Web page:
This post was inspired by one of Debt Ninja‘s recent posts (on his awesomely named blog, Punch Debt in the Face). He wrote about how he’d rather have some debt and more in savings than no debt and less savings. Basically, he wasn’t comfortable using his savings to pay off his debts and join the magical realm of the debt-free. Later, when Consumerist ran his post, there was quite a few nasty remarks about what he SHOULD be doing.
I’ve been struggling with this situation for a while: accelerate my debt payments, using money in savings, thereby increasing my overall net worth (because my debts are at higher interest rates than what I am getting from savings accounts), or just keep building up savings while slowly paying off debts. Mathematically speaking, I should be paying off my debts. But in this economy, I’d rather have more savings, with manageable debt payments, than less savings and hoping nothing bad happens. I’m a worrier. That’s the problem.
Also, my debt interest rates are pretty darn low. My student loans are at 3.25-3.5% APR, and my car loan is at 4.49%. If I ended up paying all that off, but then fell on hard times, I really doubt I could get a personal loan or credit card with rates that low. I also hate the idea of carrying a balance, or adding new loans (with the exception of a mortgage). Paying off everything (or most of my debt, since my debt load is more than my liquid assets) would mean that I’d probably pay more in the long run. It’s that “penny wise, pound foolish” idea. Yes, I’d be cutting expenses even more (though as it is, I’m NOT a spender), but I’d rather have money in the bank than be completely debt free.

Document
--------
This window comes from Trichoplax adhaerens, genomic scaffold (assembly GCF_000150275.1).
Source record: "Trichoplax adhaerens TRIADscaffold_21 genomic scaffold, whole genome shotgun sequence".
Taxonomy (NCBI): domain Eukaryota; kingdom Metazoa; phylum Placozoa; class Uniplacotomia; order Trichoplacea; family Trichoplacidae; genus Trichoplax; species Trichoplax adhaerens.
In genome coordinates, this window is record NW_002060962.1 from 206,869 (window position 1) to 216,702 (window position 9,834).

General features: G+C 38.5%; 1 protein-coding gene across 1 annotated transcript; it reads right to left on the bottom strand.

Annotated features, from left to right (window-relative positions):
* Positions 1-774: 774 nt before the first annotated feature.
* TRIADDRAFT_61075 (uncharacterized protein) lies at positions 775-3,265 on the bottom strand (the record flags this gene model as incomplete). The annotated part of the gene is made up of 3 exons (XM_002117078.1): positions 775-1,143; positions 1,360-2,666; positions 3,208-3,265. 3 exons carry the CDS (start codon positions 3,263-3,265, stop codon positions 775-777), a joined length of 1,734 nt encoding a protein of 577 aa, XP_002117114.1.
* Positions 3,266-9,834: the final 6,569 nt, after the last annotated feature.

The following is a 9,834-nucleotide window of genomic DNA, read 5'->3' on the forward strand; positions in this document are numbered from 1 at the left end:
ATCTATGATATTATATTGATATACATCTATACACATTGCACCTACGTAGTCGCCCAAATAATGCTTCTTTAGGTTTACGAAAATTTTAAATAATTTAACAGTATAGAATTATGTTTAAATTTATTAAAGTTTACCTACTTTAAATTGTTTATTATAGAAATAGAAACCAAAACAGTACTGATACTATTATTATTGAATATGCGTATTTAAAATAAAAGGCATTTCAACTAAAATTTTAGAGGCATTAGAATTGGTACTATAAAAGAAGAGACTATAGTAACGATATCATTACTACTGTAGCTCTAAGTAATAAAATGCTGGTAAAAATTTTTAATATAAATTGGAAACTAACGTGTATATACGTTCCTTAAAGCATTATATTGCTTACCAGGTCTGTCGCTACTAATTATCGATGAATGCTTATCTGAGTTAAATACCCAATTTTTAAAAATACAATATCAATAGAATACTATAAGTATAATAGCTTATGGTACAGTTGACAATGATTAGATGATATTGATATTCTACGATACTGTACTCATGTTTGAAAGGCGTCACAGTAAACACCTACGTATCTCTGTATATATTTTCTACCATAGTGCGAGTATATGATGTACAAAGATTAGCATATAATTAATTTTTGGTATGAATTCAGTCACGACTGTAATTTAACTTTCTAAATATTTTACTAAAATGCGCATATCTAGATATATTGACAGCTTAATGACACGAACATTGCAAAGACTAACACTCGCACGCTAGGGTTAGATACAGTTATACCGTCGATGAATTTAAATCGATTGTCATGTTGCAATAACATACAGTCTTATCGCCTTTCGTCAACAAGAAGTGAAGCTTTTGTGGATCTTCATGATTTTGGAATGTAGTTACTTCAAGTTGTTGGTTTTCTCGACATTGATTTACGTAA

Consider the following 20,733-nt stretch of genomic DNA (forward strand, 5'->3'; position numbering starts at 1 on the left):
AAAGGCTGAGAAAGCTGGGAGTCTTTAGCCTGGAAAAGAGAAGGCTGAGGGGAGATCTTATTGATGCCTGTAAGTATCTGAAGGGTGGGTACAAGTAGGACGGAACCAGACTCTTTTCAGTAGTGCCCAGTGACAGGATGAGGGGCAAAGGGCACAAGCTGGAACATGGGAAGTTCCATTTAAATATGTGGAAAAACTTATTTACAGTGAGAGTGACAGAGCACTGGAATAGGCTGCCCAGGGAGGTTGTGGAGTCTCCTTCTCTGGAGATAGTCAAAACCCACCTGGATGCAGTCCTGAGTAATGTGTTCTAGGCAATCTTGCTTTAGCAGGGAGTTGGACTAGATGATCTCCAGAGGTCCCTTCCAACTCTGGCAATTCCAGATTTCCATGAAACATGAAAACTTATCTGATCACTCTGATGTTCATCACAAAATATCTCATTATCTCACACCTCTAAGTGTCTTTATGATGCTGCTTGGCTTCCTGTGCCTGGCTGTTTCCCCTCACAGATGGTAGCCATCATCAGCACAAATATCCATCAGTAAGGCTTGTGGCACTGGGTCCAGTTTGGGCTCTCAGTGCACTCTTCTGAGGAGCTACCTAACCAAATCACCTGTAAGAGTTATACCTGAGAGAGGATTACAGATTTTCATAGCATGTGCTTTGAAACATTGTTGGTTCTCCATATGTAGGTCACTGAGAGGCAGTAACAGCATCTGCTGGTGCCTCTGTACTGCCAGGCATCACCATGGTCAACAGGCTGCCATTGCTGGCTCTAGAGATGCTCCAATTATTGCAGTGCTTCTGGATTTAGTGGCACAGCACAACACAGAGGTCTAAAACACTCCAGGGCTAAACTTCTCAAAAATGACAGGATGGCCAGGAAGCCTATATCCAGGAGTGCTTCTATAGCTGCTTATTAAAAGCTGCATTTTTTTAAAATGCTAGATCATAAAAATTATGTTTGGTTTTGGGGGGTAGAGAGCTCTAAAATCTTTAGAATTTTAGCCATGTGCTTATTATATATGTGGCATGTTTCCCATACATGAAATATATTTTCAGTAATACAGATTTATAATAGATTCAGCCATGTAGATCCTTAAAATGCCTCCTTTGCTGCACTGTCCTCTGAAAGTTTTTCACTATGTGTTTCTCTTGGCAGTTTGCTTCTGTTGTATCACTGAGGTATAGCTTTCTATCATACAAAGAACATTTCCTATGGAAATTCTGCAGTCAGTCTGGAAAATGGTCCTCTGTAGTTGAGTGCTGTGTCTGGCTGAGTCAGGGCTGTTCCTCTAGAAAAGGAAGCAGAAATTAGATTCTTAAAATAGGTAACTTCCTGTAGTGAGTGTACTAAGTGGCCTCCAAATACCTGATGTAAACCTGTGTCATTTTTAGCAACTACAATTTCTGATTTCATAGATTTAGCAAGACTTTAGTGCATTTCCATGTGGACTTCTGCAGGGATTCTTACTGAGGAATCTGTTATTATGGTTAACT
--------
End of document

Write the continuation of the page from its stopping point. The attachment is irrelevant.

Don’t worry, as of now, I’m working towards eliminating my debt. It’s a long and painful process. But I also worry that I may be doing other things wrong. Balancing all these financial priorities can get me a bit stressed. Besides looking at the short-term (the savings vs. student/car loans), I know that I’ve got to save for retirement. I max out my Roth IRA each year, and I contribute to my company’s 401(k) up to the 4% match, but I know I could be diverting more money to my retirement funds. I could be contributing up to the max, $16,500. But that’s a lot. I wouldn’t have to max it out, but just start contributing more. I checked this 401(k) Savings Calculator, and, even assuming no increase in salary, my retirement account total (at retirement age of 65) increases by more than $100k for every additional percentage point. I’m still early in the game, so compounding is really in my favor on this one.
So am I changing my 401(k) elections? Not yet. Why? I’m going to wait until my emergency fund hits its magical 2-years of expenses point. Yes, that’s excessive. But once it’s there, I promise to up my 401(k) contribution to 5%. I’ve decided that. You can hold me to it. And perhaps we can set another milestone for when I increase my 401(k) contributions to 6, 7, 8% etc. (I welcome your ideas!) And in the meantime, I’ll be paying off my debts. And saving towards other goals. And you can tell me that I should be paying off debts instead of having a 2-year emergency fund. If you can provide a valid enough argument, you may convince me to change my ways. But until then, I’m going to continue doing the “wrong” thing.